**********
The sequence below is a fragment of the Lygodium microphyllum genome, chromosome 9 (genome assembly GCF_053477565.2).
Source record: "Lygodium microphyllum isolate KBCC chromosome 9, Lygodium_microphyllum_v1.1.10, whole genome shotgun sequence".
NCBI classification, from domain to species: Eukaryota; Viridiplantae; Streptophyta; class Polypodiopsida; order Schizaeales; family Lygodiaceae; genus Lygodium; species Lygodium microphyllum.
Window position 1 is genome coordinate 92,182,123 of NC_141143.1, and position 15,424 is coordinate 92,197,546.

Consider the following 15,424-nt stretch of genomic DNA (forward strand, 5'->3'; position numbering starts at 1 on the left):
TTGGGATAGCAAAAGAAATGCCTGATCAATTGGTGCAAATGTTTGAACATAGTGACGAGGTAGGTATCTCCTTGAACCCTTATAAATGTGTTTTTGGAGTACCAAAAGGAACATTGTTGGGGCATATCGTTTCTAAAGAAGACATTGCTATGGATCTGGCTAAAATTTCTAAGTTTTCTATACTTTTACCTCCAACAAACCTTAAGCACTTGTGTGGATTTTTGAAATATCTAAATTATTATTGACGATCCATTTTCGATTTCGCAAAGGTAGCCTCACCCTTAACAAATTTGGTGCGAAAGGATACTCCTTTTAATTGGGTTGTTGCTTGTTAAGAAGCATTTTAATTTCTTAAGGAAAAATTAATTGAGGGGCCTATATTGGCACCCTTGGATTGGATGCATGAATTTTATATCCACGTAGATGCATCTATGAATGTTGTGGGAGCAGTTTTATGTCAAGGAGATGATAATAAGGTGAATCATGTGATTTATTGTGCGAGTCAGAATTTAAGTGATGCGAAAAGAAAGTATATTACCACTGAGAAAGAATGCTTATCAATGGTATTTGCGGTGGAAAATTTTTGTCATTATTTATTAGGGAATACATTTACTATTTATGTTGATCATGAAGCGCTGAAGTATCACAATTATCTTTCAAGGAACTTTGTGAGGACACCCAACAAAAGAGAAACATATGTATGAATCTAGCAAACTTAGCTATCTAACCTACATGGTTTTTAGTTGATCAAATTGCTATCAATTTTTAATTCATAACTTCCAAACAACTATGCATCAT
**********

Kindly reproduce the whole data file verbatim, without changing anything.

The sequence below is a fragment of the Lygodium microphyllum genome, chromosome 9 (genome assembly GCF_053477565.2).
Source record: "Lygodium microphyllum isolate KBCC chromosome 9, Lygodium_microphyllum_v1.1.10, whole genome shotgun sequence".
NCBI classification, from domain to species: Eukaryota; Viridiplantae; Streptophyta; class Polypodiopsida; order Schizaeales; family Lygodiaceae; genus Lygodium; species Lygodium microphyllum.
Window position 1 is genome coordinate 92,182,123 of NC_141143.1, and position 15,424 is coordinate 92,197,546.

Consider the following 15,424-nt stretch of genomic DNA (forward strand, 5'->3'; position numbering starts at 1 on the left):
TTGGGATAGCAAAAGAAATGCCTGATCAATTGGTGCAAATGTTTGAACATAGTGACGAGGTAGGTATCTCCTTGAACCCTTATAAATGTGTTTTTGGAGTACCAAAAGGAACATTGTTGGGGCATATCGTTTCTAAAGAAGACATTGCTATGGATCTGGCTAAAATTTCTAAGTTTTCTATACTTTTACCTCCAACAAACCTTAAGCACTTGTGTGGATTTTTGAAATATCTAAATTATTATTGACGATCCATTTTCGATTTCGCAAAGGTAGCCTCACCCTTAACAAATTTGGTGCGAAAGGATACTCCTTTTAATTGGGTTGTTGCTTGTTAAGAAGCATTTTAATTTCTTAAGGAAAAATTAATTGAGGGGCCTATATTGGCACCCTTGGATTGGATGCATGAATTTTATATCCACGTAGATGCATCTATGAATGTTGTGGGAGCAGTTTTATGTCAAGGAGATGATAATAAGGTGAATCATGTGATTTATTGTGCGAGTCAGAATTTAAGTGATGCGAAAAGAAAGTATATTACCACTGAGAAAGAATGCTTATCAATGGTATTTGCGGTGGAAAATTTTTGTCATTATTTATTAGGGAATACATTTACTATTTATGTTGATCATGAAGCGCTGAAGTATCACAATTATCTTTCAAGGAACTTTGTGAGGACACCCAACAAAAGAGAAACATATGTATGAATCTAGCAAACTTAGCTATCTAACCTACATGGTTTTTAGTTGATCAAATTGCTATCAATTTTTAATTCATAACTTCCAAACAACTATGCATCAT